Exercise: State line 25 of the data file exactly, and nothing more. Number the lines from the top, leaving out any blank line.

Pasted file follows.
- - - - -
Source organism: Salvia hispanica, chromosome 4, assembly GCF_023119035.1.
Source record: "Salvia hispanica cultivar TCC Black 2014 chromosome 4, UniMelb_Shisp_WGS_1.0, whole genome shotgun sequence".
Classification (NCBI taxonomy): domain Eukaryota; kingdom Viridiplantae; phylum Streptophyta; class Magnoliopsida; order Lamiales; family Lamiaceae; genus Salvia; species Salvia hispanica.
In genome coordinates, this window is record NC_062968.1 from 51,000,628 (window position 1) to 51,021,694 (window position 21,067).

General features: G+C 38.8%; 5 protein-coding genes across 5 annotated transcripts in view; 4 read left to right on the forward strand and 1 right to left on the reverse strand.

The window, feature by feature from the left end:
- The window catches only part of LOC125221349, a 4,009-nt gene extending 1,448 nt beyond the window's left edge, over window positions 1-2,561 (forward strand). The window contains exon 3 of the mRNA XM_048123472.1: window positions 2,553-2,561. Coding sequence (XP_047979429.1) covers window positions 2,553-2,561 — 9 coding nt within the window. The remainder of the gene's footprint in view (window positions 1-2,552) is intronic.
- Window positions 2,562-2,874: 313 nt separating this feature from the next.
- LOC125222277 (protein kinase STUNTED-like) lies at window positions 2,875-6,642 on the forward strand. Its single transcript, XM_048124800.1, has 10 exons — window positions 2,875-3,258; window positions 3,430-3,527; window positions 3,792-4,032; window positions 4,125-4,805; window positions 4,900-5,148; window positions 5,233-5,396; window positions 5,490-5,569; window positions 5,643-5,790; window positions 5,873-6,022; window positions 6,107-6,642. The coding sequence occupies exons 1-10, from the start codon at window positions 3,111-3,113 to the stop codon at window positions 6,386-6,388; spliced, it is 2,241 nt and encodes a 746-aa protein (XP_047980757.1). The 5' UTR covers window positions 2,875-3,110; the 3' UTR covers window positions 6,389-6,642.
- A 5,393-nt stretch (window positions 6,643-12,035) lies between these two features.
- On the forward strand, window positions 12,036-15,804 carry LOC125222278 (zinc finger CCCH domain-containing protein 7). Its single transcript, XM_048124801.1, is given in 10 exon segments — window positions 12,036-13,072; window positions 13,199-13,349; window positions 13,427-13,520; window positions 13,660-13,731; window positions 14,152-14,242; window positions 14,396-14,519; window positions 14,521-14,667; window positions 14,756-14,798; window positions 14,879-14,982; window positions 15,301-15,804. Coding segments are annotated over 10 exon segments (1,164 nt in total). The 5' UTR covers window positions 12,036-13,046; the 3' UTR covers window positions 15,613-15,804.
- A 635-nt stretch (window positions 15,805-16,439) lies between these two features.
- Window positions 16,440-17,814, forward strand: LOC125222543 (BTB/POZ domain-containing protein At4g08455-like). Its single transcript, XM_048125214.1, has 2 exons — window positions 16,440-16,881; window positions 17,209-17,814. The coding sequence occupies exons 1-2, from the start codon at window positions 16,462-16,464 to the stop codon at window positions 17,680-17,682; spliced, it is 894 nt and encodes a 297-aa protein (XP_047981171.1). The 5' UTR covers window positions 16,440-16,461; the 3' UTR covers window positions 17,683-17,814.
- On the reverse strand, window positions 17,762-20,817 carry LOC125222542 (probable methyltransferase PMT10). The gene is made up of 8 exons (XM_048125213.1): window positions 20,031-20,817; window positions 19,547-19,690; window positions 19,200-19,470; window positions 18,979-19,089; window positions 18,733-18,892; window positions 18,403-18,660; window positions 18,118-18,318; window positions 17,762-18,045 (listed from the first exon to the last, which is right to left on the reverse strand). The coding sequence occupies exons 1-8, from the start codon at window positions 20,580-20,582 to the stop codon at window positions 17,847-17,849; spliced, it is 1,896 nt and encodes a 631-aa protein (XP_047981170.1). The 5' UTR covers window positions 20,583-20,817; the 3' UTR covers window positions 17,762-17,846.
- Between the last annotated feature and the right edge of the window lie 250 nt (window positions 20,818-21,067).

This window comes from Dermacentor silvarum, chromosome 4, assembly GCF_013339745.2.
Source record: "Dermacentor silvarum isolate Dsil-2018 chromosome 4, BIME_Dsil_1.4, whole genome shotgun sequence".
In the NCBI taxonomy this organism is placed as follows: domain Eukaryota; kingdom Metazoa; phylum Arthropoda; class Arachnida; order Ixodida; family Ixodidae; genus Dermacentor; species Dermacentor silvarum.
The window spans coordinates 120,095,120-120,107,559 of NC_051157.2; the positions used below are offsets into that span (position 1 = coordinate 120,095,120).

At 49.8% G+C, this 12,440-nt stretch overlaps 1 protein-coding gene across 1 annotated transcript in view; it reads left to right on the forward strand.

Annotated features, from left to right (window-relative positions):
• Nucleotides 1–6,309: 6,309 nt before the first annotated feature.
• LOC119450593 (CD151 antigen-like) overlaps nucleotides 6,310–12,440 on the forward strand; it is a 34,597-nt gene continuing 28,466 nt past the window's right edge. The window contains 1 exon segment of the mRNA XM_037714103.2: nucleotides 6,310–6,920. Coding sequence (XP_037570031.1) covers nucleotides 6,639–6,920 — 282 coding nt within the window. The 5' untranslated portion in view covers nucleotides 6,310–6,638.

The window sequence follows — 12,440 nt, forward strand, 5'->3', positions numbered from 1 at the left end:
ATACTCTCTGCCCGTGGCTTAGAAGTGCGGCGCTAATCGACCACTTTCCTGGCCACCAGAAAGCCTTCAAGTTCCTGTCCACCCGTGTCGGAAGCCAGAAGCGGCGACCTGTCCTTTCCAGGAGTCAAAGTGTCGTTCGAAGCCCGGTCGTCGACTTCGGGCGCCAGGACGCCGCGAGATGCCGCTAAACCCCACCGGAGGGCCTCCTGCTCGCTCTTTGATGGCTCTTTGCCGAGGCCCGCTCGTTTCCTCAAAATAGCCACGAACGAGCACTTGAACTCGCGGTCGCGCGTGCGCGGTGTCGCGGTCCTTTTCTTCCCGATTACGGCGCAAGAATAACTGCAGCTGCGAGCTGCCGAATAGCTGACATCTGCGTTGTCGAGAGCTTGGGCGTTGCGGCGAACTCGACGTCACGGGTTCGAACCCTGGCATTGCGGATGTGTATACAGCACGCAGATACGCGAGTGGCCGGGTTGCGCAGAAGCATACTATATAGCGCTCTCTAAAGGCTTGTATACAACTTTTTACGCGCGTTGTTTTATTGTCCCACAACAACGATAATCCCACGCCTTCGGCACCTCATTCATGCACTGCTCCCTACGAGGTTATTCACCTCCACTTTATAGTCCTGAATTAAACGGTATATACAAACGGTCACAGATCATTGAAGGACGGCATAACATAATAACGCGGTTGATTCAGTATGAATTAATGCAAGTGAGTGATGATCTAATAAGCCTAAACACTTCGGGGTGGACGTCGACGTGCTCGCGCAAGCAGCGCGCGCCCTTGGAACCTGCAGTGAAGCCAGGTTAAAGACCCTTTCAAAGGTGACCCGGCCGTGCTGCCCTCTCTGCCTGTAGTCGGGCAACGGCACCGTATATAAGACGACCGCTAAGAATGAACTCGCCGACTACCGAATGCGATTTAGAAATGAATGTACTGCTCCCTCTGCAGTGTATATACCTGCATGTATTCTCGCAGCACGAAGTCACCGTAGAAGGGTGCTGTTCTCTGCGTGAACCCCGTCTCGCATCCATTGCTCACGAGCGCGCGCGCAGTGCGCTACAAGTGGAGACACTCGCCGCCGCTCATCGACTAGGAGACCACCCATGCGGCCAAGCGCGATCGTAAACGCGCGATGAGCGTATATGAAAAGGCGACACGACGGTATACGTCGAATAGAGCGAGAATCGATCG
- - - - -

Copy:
ATACTCTCTGCCCGTGGCTTAGAAGTGCGGCGCTAATCGACCACTTTCCTGGCCACCAGAAAGCCTTCAAGTTCCTGTCCACCCGTGTCGGAAGCCAGAAGCGGCGACCTGTCCTTTCCAGGAGTCAAAGTGTCGTTCGAAGCCCGGTCGTCGACTTCGGGCGCCAGGACGCCGCGAGATGCCGCTAAACCCCACCGGAGGGCCTCCTGCTCGCTCTTTGATGGCTCTTTGCCGAGGCCCGCTCGTTTCCTCAAAATAGCCACGAACGAGCACTTGAACTCGCGGTCGCGCGTGCGCGGTGTCGCGGTCCTTTTCTTCCCGATTACGGCGCAAGAATAACTGCAGCTGCGAGCTGCCGAATAGCTGACATCTGCGTTGTCGAGAGCTTGGGCGTTGCGGCGAACTCGACGTCACGGGTTCGAACCCTGGCATTGCGGATGTGTATACAGCACGCAGATACGCGAGTGGCCGGGTTGCGCAGAAGCATACTATATAGCGCTCTCTAAAGGCTTGTATACAACTTTTTACGCGCGTTGTTTTATTGTCCCACAACAACGATAATCCCACGCCTTCGGCACCTCATTCATGCACTGCTCCCTACGAGGTTATTCACCTCCACTTTATAGTCCTGAATTAAACGGTATATACAAACGGTCACAGATCATTGAAGGACGGCATAACATAATAACGCGGTTGATTCAGTATGAATTAATGCAAGTGAGTGATGATCTAATAAGCCTAAACACTTCGGGGTGGACGTCGACGTGCTCGCGCAAGCAGCGCGCGCCCTTGGAACCTGCAGTGAAGCCAGGTTAAAGACCCTTTCAAAGGTGACCCGGCCGTGCTGCCCTCTCTGCCTGTAGTCGGGCAACGGCACCGTATATAAGACGACCGCTAAGAATGAACTCGCCGACTACCGAATGCGATTTAGAAATGAATGTACTGCTCCCTCTGCAGTGTATATACCTGCATGTATTCTCGCAGCACGAAGTCACCGTAGAAGGGTGCTGTTCTCTGCGTGAACCCCGTCTCGCATCCATTGCTCACGAGCGCGCGCGCAGTGCGCTACAAGTGGAGACACTCGCCGCCGCTCATCGACTAGGAGACCACCCATGCGGCCAAGCGCGATCGTAAACGCGCGATGAGCGTATATGAAAAGGCGACACGACGGTATACGTCGAATAGAGCGAGAATCGATCG